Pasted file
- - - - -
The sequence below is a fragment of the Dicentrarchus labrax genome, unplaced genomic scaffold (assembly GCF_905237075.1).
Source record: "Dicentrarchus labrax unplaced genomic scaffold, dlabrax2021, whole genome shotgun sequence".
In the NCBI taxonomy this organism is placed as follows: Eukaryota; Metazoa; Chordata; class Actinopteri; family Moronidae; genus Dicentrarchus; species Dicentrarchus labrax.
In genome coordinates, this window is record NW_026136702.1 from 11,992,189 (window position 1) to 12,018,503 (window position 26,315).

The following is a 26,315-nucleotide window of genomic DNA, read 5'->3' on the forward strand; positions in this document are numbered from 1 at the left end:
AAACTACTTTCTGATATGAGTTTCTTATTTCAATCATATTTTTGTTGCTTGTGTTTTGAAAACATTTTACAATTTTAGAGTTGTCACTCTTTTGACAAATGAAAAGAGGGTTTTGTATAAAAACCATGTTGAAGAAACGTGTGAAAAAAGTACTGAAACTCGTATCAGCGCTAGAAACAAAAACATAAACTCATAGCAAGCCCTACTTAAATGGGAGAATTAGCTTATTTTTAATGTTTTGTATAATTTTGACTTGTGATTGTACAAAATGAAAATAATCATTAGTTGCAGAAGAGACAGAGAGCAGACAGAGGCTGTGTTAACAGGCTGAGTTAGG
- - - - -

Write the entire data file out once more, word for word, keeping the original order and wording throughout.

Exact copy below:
The sequence below is a fragment of the Dicentrarchus labrax genome, unplaced genomic scaffold (assembly GCF_905237075.1).
Source record: "Dicentrarchus labrax unplaced genomic scaffold, dlabrax2021, whole genome shotgun sequence".
In the NCBI taxonomy this organism is placed as follows: Eukaryota; Metazoa; Chordata; class Actinopteri; family Moronidae; genus Dicentrarchus; species Dicentrarchus labrax.
In genome coordinates, this window is record NW_026136702.1 from 11,992,189 (window position 1) to 12,018,503 (window position 26,315).

The following is a 26,315-nucleotide window of genomic DNA, read 5'->3' on the forward strand; positions in this document are numbered from 1 at the left end:
AAACTACTTTCTGATATGAGTTTCTTATTTCAATCATATTTTTGTTGCTTGTGTTTTGAAAACATTTTACAATTTTAGAGTTGTCACTCTTTTGACAAATGAAAAGAGGGTTTTGTATAAAAACCATGTTGAAGAAACGTGTGAAAAAAGTACTGAAACTCGTATCAGCGCTAGAAACAAAAACATAAACTCATAGCAAGCCCTACTTAAATGGGAGAATTAGCTTATTTTTAATGTTTTGTATAATTTTGACTTGTGATTGTACAAAATGAAAATAATCATTAGTTGCAGAAGAGACAGAGAGCAGACAGAGGCTGTGTTAACAGGCTGAGTTAGG